Our most recent detailed sampling effort (17 August – 22 August, 2010) was conducted in the Tonle Sap Lake near Siem Reap. We sampled at three sites on a transect running from the edge of the flooded forest fringe to the open lake, 2-3.5 km out from the main shoreline. Samples were collected at each site throughout a 24 hour period in order to address system metabolism questions. Two YSI datasonde 6920’s were used to measure water temperature, conductivity, dissolved oxygen, pH, turbidity, and fluorescence. Because the YSI 6920’s can only house one optical sensor at a time, one of the 6920’s was fitted with a turbidity sensor and one was fitted with a fluorescence sensor. The YSI 6920 with the fluorescence sensor was programmed to record all parameters at 15 minute time intervals and was attached to the side of the boat so that measurements were done at a depth of approximately 0.5 m. The YSI 6920 with the turbidity sensor was used for water column profiling. Profiling was done at 0.25 m increments from 0.1 m below the surface to the lake bed. Water samples (0.5 m depth) were collected on an hourly basis at each site for oxygen isotope analysis (e.g. to determine 16:18O2 ratios) and alkalinity; four times per day for dissolved inorganic carbon analysis; and once per day for nutrients, chlorophyll a, and zooplankton analysis. Measurements of photosynthetically active radiation (PAR), wind velocity, temperature, and relatively humidity also were made each hour.
This most recent work in the Tonle Sap was part of a larger project led by the University of Washington that is seeking to examine regional-scale landscape dynamics in river basins in Southeast Asia relative to their connectivity to the South China Sea, with an emphasis on the Mekong River. The basic premise of the larger project is that the understanding of regional scale processes requires the higher resolution now possible with satellite data, process-based models, and field measurements. By focusing on how transient forcing of the atmosphere combines with land-use change at multiple space and time scales to mobilize water and carbon to the sea, we are examining the critical and poorly understood interfaces between the atmosphere, land surface and sea function. We are in the process of summarizing the data and developing a series of articles based on the results. An earlier summary of some of the data can be found in Irvine et al. (2007): http://www.buffalostate.edu/geography/documents/publication6.pdf. This field effort has benefited from the support of numerous RDI staff, Buffalo State, University of Washington, and Royal University of Phnom Penh graduate and undergraduate students since 2004.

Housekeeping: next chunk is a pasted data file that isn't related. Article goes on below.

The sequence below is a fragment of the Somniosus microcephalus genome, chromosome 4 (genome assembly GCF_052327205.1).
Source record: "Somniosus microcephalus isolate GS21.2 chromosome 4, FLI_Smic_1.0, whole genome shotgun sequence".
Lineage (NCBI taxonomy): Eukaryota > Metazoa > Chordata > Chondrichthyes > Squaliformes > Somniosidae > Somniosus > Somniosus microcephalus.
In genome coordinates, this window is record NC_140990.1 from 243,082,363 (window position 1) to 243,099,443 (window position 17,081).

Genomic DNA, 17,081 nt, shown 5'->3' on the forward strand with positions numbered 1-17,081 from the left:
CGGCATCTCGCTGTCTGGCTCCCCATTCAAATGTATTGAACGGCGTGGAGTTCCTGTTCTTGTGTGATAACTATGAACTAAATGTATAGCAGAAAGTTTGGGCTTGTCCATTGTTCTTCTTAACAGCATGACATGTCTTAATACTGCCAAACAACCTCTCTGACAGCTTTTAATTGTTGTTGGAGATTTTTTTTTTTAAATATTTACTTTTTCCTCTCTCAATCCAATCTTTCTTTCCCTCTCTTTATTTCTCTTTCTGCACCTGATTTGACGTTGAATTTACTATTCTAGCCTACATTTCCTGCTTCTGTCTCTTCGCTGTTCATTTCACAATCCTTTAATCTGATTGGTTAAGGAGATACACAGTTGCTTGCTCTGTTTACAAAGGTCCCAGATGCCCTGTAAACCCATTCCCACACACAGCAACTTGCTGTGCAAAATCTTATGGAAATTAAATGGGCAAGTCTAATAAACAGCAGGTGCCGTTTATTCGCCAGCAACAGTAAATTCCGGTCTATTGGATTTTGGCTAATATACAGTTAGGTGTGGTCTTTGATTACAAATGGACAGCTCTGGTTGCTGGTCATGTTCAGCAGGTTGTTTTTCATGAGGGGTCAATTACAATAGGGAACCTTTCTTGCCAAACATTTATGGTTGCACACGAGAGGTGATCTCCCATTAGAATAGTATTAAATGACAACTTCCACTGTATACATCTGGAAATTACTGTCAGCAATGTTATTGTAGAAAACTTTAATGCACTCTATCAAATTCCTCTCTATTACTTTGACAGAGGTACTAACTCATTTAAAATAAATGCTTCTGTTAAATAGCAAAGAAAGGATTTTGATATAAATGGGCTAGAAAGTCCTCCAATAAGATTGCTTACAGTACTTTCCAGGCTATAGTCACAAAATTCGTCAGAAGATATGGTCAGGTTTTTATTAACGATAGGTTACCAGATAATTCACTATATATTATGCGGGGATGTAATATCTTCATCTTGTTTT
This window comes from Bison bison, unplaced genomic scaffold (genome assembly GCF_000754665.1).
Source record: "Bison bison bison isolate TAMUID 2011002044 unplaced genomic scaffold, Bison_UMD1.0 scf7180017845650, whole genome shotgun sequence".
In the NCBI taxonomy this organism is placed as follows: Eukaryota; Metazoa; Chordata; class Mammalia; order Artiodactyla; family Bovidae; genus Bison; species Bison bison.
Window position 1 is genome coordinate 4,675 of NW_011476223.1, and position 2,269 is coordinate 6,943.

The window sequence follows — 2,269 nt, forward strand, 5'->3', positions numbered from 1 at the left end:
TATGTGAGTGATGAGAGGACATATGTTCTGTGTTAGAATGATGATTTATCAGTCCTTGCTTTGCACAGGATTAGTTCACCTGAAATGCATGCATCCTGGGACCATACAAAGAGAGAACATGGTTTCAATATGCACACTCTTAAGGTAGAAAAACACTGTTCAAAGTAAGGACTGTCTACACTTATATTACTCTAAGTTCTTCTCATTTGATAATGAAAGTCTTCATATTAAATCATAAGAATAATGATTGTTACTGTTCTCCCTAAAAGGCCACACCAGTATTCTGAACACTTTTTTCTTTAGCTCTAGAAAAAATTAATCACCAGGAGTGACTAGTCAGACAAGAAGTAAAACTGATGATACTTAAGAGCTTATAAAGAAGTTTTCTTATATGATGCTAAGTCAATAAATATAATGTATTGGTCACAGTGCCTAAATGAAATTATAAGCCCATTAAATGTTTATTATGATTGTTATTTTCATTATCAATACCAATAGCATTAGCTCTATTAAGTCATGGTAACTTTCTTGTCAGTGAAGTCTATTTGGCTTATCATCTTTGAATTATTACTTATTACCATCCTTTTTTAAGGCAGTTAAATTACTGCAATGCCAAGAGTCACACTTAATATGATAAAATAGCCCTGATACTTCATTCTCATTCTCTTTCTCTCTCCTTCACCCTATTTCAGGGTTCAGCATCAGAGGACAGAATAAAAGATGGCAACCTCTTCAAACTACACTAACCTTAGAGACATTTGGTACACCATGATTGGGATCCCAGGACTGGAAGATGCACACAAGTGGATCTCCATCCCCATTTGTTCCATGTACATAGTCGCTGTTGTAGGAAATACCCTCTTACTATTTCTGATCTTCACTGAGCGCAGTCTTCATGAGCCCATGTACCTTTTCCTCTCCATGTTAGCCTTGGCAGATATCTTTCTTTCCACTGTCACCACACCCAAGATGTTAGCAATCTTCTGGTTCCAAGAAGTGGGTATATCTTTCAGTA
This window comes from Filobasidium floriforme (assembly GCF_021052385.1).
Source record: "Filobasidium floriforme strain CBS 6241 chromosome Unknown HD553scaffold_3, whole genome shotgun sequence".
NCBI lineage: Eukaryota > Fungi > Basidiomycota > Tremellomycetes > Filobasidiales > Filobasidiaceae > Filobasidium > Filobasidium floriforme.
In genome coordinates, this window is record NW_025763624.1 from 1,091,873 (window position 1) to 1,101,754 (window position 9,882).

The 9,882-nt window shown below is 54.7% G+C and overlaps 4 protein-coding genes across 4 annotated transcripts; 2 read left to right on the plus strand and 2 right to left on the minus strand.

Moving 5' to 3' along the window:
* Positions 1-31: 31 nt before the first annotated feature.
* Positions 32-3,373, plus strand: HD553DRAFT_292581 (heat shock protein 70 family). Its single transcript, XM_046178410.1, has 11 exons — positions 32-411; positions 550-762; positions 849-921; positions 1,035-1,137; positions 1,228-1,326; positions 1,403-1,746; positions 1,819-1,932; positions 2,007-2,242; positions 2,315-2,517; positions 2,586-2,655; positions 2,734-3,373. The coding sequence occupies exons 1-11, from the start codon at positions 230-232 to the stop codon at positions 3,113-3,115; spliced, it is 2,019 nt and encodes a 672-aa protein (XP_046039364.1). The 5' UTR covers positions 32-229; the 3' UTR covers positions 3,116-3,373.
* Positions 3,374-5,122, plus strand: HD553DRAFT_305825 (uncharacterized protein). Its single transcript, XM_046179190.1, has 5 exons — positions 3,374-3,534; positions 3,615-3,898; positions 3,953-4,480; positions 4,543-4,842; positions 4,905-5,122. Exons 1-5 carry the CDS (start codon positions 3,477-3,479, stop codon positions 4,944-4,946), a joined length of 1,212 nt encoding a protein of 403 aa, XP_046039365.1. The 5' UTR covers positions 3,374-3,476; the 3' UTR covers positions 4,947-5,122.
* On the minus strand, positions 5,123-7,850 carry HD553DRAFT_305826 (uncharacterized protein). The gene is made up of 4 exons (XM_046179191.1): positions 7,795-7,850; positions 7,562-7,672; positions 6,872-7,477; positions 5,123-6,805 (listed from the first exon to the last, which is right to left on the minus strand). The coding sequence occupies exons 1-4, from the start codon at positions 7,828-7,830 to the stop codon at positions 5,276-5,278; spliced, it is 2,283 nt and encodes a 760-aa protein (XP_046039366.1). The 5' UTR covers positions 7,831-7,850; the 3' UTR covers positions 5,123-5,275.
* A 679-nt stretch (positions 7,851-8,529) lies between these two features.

Thursday, March 3, 2011
Matthew L. Polizzotto, North Carolina State University
Rebecca B. Neumann, University of Washington
In South and Southeast Asia, contamination of groundwater with naturally-occurring arsenic affects the health of millions. Current efforts to mitigate arsenic exposure in the region include installing new wells that access arsenic-free groundwater. However, the vulnerability of clean groundwater to future arsenic contamination is unknown. Our goal is to assess the potential for arsenic contamination in groundwater that is currently arsenic-free. To accomplish this goal, we explicitly and systematically link field, laboratory, spectroscopic, and modeling approaches that comparatively quantify a multitude of biogeochemical and physical processes controlling arsenic in the environment.
In collaboration with RDIC, we have established a study site in the Kandal Province of Cambodia, between the Mekong and Bassac Rivers. Although the province is known for high (>100 ug/L) dissolved arsenic concentrations in domestic tubewells, at our site, dissolved arsenic concentrations are below the World Health Organization recommended limit (10 ug/L). However, the area is undergoing a period of relatively rapid development, resulting in land-surface changes and growth in groundwater withdrawals. Thus, the site, with its low arsenic concentrations and changing environmental conditions, is ideal for studying the vulnerability of wells to future arsenic contamination.
In our work, we will identify the processes that may stimulate future arsenic contamination and the time scales on which these processes may occur. Our findings will advance basic understanding of groundwater arsenic contamination, and will provide concrete, useful information about the sustainability of currently ‘safe’ wells – information that policy makers, development organizations, and individuals can use both locally to aid in decisions about specific water use options, and broadly to inform larger policy initiatives.